13 Responses to “Schleiermacher – The Christian Faith (§86-120)”

  1. Jeremy Says:

    My thoughts:

    i) Although I agree that the historical evidence is scare, I don’t think that’s ground to dismiss the doctrine.

    ii) I found this critique much more convincing. The virgin birth is such an awkward doctrine. First, it seems to glorify this puritanical view of sex and women that is completely determined by patriarchal biases. Second, I can’t help but being confused by the whole idea that God has to play all these tricks (i.e. move the Virgin to conception by the Spirit) to avoid the blemish of sin. Does God have to conform to these rules? Can God not do that which She wills? I find the idea that God took the lowly and transformed it into greatness so much more compelling than the idea of some Herculean, mythical birth.

    He seems to be largely on the right track. Even those evangelicals who worship the Bible as inerrant could get behind this. If your view of Scriptures compels you to affirm the doctrine then so be it. But I think it is quite crude to make it some precondition for faith in Jesus as the Christ.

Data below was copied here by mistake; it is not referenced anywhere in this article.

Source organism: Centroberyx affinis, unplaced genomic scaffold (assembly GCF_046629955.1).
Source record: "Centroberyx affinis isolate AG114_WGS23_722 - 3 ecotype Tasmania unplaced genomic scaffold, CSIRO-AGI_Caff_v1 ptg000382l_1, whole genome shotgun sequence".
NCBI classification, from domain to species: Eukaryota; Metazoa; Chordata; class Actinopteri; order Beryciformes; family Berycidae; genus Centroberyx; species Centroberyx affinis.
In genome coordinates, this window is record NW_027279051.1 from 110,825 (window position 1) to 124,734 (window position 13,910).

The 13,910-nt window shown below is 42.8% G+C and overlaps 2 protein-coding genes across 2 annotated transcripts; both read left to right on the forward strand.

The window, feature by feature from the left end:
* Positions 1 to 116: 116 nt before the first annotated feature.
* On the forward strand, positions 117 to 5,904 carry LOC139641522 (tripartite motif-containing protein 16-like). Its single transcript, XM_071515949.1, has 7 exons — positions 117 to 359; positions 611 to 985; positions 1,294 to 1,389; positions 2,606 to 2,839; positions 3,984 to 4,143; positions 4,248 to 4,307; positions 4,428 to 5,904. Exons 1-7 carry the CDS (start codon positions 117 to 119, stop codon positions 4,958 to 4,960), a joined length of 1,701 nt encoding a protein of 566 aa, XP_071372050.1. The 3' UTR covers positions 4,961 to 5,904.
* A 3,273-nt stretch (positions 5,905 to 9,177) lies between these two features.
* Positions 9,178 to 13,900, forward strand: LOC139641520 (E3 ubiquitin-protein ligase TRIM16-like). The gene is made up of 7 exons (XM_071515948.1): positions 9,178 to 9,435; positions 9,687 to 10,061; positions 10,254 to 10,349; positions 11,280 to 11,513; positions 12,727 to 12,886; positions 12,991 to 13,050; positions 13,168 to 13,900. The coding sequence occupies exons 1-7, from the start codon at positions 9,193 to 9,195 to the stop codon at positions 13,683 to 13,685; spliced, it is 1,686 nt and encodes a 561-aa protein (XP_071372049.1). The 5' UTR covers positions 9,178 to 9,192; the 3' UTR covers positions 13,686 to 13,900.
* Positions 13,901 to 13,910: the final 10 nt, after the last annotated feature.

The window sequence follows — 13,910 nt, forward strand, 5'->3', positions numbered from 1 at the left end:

Schleiermacher’s commentary on the virgin birth further strengthens my belief in the uselessness of this doctrine (although Pannenberg’s Jesus: God and Man silenced all my doubts).

    Some other thoughts:

    On page 399-400 he suggests that we should establish the doctrine of Christ apart from the doctrine of the Trinity. He writes “either the three Persons must, like human persons, be individuals existing independently by themselves, or Christ as man was not such an independent individual – an assertion which gives us a complete docetic picture of Him. It is, therefore, much safer…to establish the doctrine of Christ independently of that doctrine of the Trinity.” Thoughts?

    Regarding creedal affirmations, Schleiermacher also dismisses the Descent into Hell because of its weak Biblical basis.

  2. John Anngeister Says:

    Just finished para 90 p.370 this morning, more than a full week behind schedule.

    I still count January’s reading a great stride forward in my theological studies and my book is full of margin notes and underlining which will need review and meditation.